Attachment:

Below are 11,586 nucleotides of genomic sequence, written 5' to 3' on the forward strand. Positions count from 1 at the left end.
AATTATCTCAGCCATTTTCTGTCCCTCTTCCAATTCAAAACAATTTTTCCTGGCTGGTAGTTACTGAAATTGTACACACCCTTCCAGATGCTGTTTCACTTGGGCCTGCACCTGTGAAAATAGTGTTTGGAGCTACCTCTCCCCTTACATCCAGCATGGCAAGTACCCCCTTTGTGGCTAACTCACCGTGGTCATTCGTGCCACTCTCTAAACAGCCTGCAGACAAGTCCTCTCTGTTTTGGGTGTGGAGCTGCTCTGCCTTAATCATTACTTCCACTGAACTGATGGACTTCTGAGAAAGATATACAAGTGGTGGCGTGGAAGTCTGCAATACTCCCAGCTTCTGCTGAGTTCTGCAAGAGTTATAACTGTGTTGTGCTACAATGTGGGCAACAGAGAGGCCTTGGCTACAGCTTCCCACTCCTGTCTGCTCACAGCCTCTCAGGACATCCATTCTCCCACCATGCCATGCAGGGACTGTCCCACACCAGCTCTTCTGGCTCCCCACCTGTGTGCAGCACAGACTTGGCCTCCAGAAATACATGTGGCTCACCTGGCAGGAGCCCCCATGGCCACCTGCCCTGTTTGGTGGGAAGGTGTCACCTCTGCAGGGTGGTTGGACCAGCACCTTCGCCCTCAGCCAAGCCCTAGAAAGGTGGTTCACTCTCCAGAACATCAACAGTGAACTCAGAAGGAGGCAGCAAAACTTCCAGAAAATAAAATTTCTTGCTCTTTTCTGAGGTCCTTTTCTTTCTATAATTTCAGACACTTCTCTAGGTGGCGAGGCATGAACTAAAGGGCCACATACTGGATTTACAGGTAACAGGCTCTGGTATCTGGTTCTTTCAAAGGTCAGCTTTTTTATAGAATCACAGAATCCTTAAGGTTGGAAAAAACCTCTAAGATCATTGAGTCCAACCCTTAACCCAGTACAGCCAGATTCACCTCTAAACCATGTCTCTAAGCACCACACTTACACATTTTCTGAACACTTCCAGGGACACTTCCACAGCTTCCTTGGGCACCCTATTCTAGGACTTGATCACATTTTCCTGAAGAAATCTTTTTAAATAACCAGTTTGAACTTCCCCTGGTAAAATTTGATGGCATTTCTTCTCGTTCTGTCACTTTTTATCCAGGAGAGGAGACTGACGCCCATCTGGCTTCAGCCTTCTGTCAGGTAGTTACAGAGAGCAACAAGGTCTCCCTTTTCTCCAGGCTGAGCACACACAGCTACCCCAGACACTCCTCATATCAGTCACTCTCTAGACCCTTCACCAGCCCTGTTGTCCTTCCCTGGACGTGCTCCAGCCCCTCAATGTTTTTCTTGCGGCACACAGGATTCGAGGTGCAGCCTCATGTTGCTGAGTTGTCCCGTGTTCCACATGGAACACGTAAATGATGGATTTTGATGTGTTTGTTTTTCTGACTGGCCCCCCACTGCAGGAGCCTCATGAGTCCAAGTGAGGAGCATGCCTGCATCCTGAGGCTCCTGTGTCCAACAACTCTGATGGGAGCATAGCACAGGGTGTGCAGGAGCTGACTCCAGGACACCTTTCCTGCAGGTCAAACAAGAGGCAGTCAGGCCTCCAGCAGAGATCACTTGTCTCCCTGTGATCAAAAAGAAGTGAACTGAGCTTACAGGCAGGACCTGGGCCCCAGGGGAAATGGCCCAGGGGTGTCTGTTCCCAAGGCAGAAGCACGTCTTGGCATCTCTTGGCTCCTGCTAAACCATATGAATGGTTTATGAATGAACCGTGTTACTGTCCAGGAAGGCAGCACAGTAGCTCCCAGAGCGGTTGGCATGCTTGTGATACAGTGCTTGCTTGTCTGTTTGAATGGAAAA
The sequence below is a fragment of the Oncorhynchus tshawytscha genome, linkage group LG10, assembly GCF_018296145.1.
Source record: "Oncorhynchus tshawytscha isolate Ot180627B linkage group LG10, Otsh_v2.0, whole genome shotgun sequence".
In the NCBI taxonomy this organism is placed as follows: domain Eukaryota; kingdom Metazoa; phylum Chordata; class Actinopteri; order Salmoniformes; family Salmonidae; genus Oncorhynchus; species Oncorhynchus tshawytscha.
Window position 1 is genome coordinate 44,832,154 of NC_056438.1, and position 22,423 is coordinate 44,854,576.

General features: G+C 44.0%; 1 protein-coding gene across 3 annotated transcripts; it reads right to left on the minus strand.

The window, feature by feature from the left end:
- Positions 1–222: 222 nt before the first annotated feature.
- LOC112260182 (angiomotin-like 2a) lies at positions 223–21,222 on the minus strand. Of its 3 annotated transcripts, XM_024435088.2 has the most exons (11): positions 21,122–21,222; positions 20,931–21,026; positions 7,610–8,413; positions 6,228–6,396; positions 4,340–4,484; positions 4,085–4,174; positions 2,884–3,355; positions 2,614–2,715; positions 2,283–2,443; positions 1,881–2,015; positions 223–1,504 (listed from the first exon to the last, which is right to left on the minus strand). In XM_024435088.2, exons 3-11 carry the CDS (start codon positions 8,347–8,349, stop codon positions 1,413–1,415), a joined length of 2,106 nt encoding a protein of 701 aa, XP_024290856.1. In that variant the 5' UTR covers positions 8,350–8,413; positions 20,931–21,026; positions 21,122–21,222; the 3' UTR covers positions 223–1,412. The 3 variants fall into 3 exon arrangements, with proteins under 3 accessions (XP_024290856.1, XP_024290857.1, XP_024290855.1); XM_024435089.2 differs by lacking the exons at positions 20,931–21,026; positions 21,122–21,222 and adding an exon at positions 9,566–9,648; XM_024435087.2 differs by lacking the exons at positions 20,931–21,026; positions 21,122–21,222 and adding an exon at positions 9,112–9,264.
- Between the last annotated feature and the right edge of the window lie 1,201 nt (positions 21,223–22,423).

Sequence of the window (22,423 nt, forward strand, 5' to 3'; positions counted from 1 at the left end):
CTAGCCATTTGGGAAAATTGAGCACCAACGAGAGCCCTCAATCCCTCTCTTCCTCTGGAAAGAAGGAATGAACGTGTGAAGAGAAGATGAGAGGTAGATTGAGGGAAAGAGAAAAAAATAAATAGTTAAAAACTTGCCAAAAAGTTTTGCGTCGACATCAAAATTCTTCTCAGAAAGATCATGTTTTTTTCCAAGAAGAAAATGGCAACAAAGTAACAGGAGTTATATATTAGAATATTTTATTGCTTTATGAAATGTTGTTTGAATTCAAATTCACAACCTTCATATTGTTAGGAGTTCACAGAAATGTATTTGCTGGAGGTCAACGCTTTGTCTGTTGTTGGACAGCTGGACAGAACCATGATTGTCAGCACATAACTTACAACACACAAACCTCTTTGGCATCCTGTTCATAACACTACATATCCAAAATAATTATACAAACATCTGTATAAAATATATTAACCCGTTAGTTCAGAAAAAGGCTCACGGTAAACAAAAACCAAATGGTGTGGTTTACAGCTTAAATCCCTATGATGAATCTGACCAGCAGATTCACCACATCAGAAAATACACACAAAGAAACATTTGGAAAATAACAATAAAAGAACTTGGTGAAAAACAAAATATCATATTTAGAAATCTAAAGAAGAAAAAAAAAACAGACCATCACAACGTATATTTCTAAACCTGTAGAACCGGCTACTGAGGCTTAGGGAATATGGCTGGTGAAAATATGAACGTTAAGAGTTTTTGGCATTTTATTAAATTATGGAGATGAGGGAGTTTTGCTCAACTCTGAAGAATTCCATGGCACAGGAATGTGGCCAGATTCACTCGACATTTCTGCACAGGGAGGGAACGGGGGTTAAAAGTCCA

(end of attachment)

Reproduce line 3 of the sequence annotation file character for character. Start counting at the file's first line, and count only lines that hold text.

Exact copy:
The sequence below is a fragment of the Oncorhynchus tshawytscha genome, linkage group LG10, assembly GCF_018296145.1.